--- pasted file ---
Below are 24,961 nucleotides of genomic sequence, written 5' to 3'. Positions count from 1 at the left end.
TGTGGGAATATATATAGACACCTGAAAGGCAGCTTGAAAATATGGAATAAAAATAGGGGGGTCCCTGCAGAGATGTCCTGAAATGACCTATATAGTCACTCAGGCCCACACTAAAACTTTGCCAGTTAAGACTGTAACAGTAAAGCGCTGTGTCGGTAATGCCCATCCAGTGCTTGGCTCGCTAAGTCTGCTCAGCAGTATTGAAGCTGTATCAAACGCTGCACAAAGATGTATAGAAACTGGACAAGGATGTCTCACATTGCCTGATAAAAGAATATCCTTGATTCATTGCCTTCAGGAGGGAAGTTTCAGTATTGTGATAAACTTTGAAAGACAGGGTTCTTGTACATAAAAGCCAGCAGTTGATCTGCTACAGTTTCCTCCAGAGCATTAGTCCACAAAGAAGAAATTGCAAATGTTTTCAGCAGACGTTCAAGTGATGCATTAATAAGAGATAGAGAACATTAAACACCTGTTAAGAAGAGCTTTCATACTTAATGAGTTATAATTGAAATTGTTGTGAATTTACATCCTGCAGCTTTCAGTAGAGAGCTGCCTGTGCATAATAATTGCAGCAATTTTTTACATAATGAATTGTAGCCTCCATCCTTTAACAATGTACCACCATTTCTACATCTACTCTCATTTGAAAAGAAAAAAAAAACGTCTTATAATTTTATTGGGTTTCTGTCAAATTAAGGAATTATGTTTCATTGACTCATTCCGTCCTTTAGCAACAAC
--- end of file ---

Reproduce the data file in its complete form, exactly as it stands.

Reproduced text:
Below are 24,961 nucleotides of genomic sequence, written 5' to 3'. Positions count from 1 at the left end.
TGTGGGAATATATATAGACACCTGAAAGGCAGCTTGAAAATATGGAATAAAAATAGGGGGGTCCCTGCAGAGATGTCCTGAAATGACCTATATAGTCACTCAGGCCCACACTAAAACTTTGCCAGTTAAGACTGTAACAGTAAAGCGCTGTGTCGGTAATGCCCATCCAGTGCTTGGCTCGCTAAGTCTGCTCAGCAGTATTGAAGCTGTATCAAACGCTGCACAAAGATGTATAGAAACTGGACAAGGATGTCTCACATTGCCTGATAAAAGAATATCCTTGATTCATTGCCTTCAGGAGGGAAGTTTCAGTATTGTGATAAACTTTGAAAGACAGGGTTCTTGTACATAAAAGCCAGCAGTTGATCTGCTACAGTTTCCTCCAGAGCATTAGTCCACAAAGAAGAAATTGCAAATGTTTTCAGCAGACGTTCAAGTGATGCATTAATAAGAGATAGAGAACATTAAACACCTGTTAAGAAGAGCTTTCATACTTAATGAGTTATAATTGAAATTGTTGTGAATTTACATCCTGCAGCTTTCAGTAGAGAGCTGCCTGTGCATAATAATTGCAGCAATTTTTTACATAATGAATTGTAGCCTCCATCCTTTAACAATGTACCACCATTTCTACATCTACTCTCATTTGAAAAGAAAAAAAAAACGTCTTATAATTTTATTGGGTTTCTGTCAAATTAAGGAATTATGTTTCATTGACTCATTCCGTCCTTTAGCAACAAC